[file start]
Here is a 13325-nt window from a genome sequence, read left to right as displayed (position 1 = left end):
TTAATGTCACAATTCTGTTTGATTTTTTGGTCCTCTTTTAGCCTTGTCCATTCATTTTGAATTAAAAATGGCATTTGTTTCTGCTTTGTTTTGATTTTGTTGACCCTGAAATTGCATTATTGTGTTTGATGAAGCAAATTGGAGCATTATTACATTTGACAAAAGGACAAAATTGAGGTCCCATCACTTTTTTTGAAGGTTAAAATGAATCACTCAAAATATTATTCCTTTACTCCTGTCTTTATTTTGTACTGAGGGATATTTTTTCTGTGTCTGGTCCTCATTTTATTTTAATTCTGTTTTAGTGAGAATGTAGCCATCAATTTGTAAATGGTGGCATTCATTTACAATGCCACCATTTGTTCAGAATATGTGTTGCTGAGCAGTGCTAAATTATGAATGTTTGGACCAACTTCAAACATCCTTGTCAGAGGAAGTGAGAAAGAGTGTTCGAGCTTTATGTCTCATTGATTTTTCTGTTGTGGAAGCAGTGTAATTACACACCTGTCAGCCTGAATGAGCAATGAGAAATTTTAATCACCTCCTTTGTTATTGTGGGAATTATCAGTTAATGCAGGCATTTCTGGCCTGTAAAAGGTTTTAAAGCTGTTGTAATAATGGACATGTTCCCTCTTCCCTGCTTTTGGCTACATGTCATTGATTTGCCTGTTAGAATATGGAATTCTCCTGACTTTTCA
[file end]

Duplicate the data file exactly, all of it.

Here is a 13325-nt window from a genome sequence, read left to right as displayed (position 1 = left end):
TTAATGTCACAATTCTGTTTGATTTTTTGGTCCTCTTTTAGCCTTGTCCATTCATTTTGAATTAAAAATGGCATTTGTTTCTGCTTTGTTTTGATTTTGTTGACCCTGAAATTGCATTATTGTGTTTGATGAAGCAAATTGGAGCATTATTACATTTGACAAAAGGACAAAATTGAGGTCCCATCACTTTTTTTGAAGGTTAAAATGAATCACTCAAAATATTATTCCTTTACTCCTGTCTTTATTTTGTACTGAGGGATATTTTTTCTGTGTCTGGTCCTCATTTTATTTTAATTCTGTTTTAGTGAGAATGTAGCCATCAATTTGTAAATGGTGGCATTCATTTACAATGCCACCATTTGTTCAGAATATGTGTTGCTGAGCAGTGCTAAATTATGAATGTTTGGACCAACTTCAAACATCCTTGTCAGAGGAAGTGAGAAAGAGTGTTCGAGCTTTATGTCTCATTGATTTTTCTGTTGTGGAAGCAGTGTAATTACACACCTGTCAGCCTGAATGAGCAATGAGAAATTTTAATCACCTCCTTTGTTATTGTGGGAATTATCAGTTAATGCAGGCATTTCTGGCCTGTAAAAGGTTTTAAAGCTGTTGTAATAATGGACATGTTCCCTCTTCCCTGCTTTTGGCTACATGTCATTGATTTGCCTGTTAGAATATGGAATTCTCCTGACTTTTCA